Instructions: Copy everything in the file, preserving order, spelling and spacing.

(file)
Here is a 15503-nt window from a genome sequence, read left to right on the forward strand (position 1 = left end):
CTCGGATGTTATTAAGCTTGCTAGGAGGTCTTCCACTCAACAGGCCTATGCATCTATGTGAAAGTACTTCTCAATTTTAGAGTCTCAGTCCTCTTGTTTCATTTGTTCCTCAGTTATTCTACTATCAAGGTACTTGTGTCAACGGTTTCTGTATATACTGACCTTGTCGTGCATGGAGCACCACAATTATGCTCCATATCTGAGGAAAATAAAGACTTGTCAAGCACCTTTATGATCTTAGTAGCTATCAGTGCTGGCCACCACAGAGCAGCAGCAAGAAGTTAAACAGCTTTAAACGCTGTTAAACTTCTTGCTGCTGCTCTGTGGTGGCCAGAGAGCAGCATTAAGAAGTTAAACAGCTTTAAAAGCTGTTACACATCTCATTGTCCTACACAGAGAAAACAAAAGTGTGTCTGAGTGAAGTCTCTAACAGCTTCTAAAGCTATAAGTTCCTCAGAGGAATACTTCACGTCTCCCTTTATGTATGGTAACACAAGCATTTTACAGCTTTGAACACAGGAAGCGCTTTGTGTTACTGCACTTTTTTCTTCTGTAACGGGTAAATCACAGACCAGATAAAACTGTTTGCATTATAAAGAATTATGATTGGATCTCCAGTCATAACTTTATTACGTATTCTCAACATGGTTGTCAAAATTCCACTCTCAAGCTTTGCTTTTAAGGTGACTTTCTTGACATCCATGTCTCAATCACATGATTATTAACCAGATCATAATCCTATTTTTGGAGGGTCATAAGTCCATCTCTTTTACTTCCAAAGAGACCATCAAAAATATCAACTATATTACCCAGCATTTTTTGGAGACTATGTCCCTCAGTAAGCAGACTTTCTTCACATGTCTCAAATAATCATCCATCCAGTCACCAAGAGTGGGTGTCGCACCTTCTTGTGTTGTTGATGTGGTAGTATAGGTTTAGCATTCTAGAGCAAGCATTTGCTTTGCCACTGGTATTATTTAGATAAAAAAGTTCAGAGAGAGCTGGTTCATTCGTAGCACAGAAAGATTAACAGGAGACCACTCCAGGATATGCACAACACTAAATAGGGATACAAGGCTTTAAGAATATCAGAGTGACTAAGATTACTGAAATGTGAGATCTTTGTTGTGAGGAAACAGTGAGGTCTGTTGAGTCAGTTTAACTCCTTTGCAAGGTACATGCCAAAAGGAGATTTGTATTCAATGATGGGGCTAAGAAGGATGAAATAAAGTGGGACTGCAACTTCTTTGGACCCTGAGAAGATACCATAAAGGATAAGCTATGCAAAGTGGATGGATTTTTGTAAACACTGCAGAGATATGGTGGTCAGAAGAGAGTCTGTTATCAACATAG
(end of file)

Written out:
Here is a 15503-nt window from a genome sequence, read left to right on the forward strand (position 1 = left end):
CTCGGATGTTATTAAGCTTGCTAGGAGGTCTTCCACTCAACAGGCCTATGCATCTATGTGAAAGTACTTCTCAATTTTAGAGTCTCAGTCCTCTTGTTTCATTTGTTCCTCAGTTATTCTACTATCAAGGTACTTGTGTCAACGGTTTCTGTATATACTGACCTTGTCGTGCATGGAGCACCACAATTATGCTCCATATCTGAGGAAAATAAAGACTTGTCAAGCACCTTTATGATCTTAGTAGCTATCAGTGCTGGCCACCACAGAGCAGCAGCAAGAAGTTAAACAGCTTTAAACGCTGTTAAACTTCTTGCTGCTGCTCTGTGGTGGCCAGAGAGCAGCATTAAGAAGTTAAACAGCTTTAAAAGCTGTTACACATCTCATTGTCCTACACAGAGAAAACAAAAGTGTGTCTGAGTGAAGTCTCTAACAGCTTCTAAAGCTATAAGTTCCTCAGAGGAATACTTCACGTCTCCCTTTATGTATGGTAACACAAGCATTTTACAGCTTTGAACACAGGAAGCGCTTTGTGTTACTGCACTTTTTTCTTCTGTAACGGGTAAATCACAGACCAGATAAAACTGTTTGCATTATAAAGAATTATGATTGGATCTCCAGTCATAACTTTATTACGTATTCTCAACATGGTTGTCAAAATTCCACTCTCAAGCTTTGCTTTTAAGGTGACTTTCTTGACATCCATGTCTCAATCACATGATTATTAACCAGATCATAATCCTATTTTTGGAGGGTCATAAGTCCATCTCTTTTACTTCCAAAGAGACCATCAAAAATATCAACTATATTACCCAGCATTTTTTGGAGACTATGTCCCTCAGTAAGCAGACTTTCTTCACATGTCTCAAATAATCATCCATCCAGTCACCAAGAGTGGGTGTCGCACCTTCTTGTGTTGTTGATGTGGTAGTATAGGTTTAGCATTCTAGAGCAAGCATTTGCTTTGCCACTGGTATTATTTAGATAAAAAAGTTCAGAGAGAGCTGGTTCATTCGTAGCACAGAAAGATTAACAGGAGACCACTCCAGGATATGCACAACACTAAATAGGGATACAAGGCTTTAAGAATATCAGAGTGACTAAGATTACTGAAATGTGAGATCTTTGTTGTGAGGAAACAGTGAGGTCTGTTGAGTCAGTTTAACTCCTTTGCAAGGTACATGCCAAAAGGAGATTTGTATTCAATGATGGGGCTAAGAAGGATGAAATAAAGTGGGACTGCAACTTCTTTGGACCCTGAGAAGATACCATAAAGGATAAGCTATGCAAAGTGGATGGATTTTTGTAAACACTGCAGAGATATGGTGGTCAGAAGAGAGTCTGTTATCAACATAG